The Olympic Games and their Pets

In August 2012 the world’s eyes will be placed in London as take place the thirtieth Olympic Games of the modern era. In the same participate 10,500 athletes from 204 countries embracing thirty-nine disciplines.

Beyond the sports, the Olympics are the cultural and social opportunity that has an entire country to take it every corner of the planet. An undisputed symbol of these events are the Olympic mascots and many of them refer to emblematic animals or endangered  of the host country.

But not all Olympic Games have had an animal as a pet, some  have been childhood figures, as Athena and Phevos in the 2004 Athens Olympic Games, futuristic figures as Wenlock and Mandeville in the London Olympics in 2012, or the forgotten oddity that represented Izzy in Atlanta  1996.

When it was chosen some of the species of wildlife as a pet, these have been representatives of the host country’s biological diversity, revealing the natural wealth of each country hosting the Olympics. Olympic Mascots appeared in 1972 when the German city of Munich hosted the games with a Dachshund.

In Beijing 2008, appeared the more recent animals as pets, when appeared a Panda, a Fish, a Tibetan antelope and a swallow. It also has displayed a beaver, a brown bear, a bald eagle, a couple of tigers, a dog, a kookaburra, a platypus and an echidna.

Here we will describe the animals that have been pets of the Olympic Games and their importance in biological diversity of the country or host region :
Fuwa (Beijing 2008): For this opportunity they chose five pets, four animals and the Olympic torch, representing the five elements of nature, sea, forest, fire, earth and the sky.

The animals chosen were the fish, which is a symbol of Chinese traditional crops, the Panda, which symbolizes the particular fauna of the country and the harmonious relationship between man and nature, the Tibetan Antelope, which represents the vast Chinese territory and the sustainability of the sporting event, and finally a Swallow, that is the messenger of spring and a symbol of hope, joy and good luck.

 Olly, Sid and Millie (Sydney 2000): For the Millennium Olympics were chosen three animals, a kookaburra, a platypus and an echidna. Olly is a pet that mimics a kookaburra (Dacelo novaeguineae) which is a typical bird of Australia, has feathers of many colors and very bright. It lives in the tops of the tallest trees of the country.

Millie has a shape similar to the echidna (Tachyglossus aculeatus), typical animal of Australia very similar to hedgehogs. Syd is a platypus (Ornithorhynchus anatinus), an animal about the size of a rabbit but with large jaws that look like a beak.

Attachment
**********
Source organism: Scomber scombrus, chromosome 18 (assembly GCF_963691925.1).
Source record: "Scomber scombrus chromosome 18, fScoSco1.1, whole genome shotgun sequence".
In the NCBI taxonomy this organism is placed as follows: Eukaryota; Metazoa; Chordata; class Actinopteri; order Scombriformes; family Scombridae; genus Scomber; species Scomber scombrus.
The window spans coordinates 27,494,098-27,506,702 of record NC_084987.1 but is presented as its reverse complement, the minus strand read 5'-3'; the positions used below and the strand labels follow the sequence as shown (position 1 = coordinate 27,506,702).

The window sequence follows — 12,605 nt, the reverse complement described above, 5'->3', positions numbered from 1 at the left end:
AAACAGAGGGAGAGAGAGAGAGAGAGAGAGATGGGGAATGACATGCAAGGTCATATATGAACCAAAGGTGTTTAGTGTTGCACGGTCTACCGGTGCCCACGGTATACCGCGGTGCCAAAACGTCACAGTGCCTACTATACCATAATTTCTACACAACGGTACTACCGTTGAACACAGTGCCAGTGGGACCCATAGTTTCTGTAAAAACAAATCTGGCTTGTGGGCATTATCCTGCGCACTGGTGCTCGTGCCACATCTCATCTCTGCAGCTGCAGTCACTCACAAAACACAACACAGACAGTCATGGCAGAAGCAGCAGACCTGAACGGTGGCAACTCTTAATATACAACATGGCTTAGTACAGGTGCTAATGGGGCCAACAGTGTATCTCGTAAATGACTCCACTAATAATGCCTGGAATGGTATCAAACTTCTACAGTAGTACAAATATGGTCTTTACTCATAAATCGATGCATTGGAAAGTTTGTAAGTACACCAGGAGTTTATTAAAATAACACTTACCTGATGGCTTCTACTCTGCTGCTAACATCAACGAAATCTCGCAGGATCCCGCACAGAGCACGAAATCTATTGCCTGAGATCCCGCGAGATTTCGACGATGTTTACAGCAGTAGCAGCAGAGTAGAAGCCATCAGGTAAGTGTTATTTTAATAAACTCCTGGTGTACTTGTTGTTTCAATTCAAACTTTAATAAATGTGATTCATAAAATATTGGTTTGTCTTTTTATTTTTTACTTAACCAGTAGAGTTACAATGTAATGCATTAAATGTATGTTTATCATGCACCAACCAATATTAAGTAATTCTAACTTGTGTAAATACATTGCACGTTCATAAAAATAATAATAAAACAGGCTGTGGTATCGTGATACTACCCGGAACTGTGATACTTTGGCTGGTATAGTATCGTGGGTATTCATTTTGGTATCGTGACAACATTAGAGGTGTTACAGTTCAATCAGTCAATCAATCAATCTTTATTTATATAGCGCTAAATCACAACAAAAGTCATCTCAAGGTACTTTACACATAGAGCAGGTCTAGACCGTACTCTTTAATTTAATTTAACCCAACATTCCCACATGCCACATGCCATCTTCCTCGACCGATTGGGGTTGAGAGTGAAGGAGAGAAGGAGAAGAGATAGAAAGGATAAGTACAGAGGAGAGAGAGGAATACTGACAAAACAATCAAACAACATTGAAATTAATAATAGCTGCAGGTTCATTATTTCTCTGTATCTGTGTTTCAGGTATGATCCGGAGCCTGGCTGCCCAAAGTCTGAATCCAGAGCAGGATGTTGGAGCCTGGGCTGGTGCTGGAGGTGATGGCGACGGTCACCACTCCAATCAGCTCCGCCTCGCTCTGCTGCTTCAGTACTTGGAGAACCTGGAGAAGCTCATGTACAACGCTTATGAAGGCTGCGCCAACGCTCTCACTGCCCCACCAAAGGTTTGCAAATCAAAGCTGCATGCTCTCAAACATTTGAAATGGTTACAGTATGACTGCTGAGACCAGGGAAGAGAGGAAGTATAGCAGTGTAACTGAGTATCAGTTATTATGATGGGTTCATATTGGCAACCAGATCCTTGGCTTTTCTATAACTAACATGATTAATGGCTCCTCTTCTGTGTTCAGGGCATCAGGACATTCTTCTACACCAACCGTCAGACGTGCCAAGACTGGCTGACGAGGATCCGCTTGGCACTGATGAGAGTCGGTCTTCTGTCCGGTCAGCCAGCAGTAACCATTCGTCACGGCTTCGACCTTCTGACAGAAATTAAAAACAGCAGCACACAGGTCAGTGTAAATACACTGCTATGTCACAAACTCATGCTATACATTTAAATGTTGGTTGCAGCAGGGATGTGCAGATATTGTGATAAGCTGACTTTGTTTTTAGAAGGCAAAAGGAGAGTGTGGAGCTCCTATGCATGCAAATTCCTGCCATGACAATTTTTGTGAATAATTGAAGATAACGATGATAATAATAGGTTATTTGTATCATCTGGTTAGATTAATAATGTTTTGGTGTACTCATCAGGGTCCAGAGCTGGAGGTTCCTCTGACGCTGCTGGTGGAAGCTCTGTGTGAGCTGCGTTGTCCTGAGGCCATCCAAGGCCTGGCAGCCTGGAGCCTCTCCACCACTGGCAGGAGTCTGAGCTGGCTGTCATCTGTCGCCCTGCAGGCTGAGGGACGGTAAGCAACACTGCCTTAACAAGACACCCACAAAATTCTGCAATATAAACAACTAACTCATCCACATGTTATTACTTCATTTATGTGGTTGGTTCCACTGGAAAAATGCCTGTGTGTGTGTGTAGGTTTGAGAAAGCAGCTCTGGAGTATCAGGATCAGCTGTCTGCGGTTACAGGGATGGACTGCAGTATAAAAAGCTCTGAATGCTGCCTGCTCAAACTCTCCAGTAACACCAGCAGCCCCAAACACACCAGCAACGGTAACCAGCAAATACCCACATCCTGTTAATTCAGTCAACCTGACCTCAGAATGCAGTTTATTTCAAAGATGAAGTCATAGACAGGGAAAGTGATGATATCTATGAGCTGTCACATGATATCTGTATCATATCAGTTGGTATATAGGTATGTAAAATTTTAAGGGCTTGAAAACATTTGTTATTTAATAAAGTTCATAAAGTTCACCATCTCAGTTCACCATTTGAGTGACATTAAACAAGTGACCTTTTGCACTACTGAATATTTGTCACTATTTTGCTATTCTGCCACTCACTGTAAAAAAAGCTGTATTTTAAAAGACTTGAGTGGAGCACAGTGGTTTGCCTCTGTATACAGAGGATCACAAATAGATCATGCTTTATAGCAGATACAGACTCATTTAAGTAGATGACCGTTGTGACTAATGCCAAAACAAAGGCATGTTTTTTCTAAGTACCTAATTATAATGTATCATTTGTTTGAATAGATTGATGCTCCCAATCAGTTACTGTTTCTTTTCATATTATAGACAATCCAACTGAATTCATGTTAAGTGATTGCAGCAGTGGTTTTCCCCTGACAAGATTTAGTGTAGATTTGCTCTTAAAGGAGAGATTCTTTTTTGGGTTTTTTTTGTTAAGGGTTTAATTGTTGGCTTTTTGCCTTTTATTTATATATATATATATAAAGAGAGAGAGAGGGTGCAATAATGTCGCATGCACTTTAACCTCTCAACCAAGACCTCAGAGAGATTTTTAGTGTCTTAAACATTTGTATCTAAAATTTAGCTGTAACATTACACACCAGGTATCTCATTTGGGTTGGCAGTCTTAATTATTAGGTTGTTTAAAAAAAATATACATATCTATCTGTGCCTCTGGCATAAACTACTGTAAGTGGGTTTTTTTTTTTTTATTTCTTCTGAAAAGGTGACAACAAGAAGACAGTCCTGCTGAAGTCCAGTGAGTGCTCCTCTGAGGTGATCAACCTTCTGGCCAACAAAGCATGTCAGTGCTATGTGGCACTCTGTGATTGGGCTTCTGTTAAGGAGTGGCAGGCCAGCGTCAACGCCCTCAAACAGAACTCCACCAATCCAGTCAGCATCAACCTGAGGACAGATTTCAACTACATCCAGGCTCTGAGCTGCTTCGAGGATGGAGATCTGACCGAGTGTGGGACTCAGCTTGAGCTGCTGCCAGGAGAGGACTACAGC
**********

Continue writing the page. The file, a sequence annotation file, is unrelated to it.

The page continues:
It also created an unofficial mascot that became quite popular due to a television program: Fatso, the wombat (Vombatidae) family of marsupials and found only in Australia and Tasmania.

 Cobi (Barcelona 1992): Cobi was the mascot of the 1992 Olympic Games, created by Spanish designer Javier Mariscal. Represents a dog Cubist style, inspired by the Catalan Shepherd breed (gos d’atura). Its name is based on the initials of the Organizing Committee of the Barcelona Olympics (COOB -in spanish-).

Hodori and Hosuni (Seoul 1988): There were a couple of tigers (Panthera tigris), where the male figure was Hodori while Hosuni was the female figure. These animals are common in Korean traditional tales and legends and represented the friendly and hospitable traditions of the Korean people. Very little appeared together and only Hodori featured.

Sam (Los Angeles 1984): The Olympic Eagle, a bald eagle (Haliaeetus leucocephalus), a national symbol of the United States. This species was nearly extinct in the U.S., but its population has stabilized.

Misha (Moscow 1980): Misha was a grizzly bear (Ursus arctos), national symbol of the Soviet Union. It is an animal characteristic of mature forests of Europe, temperate Asia and North America.

In this vast territory is under a number of subspecies, which differ from each other by the color and size to the point that once were regarded as independent species. It was so popular that a pet was also a symbol of other sporting events such as UEFA Champions League.

Amik (Montreal 1976): This pet is an animal emblematic of Canada: the beaver (Castor canadensis). The name of the mascot, “Amik”, just means beaver in the Algonquin Indian language, a region in northern Canada. Amik represented friendship, patience and hard work that helped the structure of Canada.

Waldi (Munich 1972): It was the first mascot of the Olympic Games and was characterized by its colorful since the head and tail were light blue and the body was made up of yellow and green stripes. The design was a model of Wiener Dog (Dachshund), typical of Bavaria.

Rafael Montilla Penaloza | ANCA24

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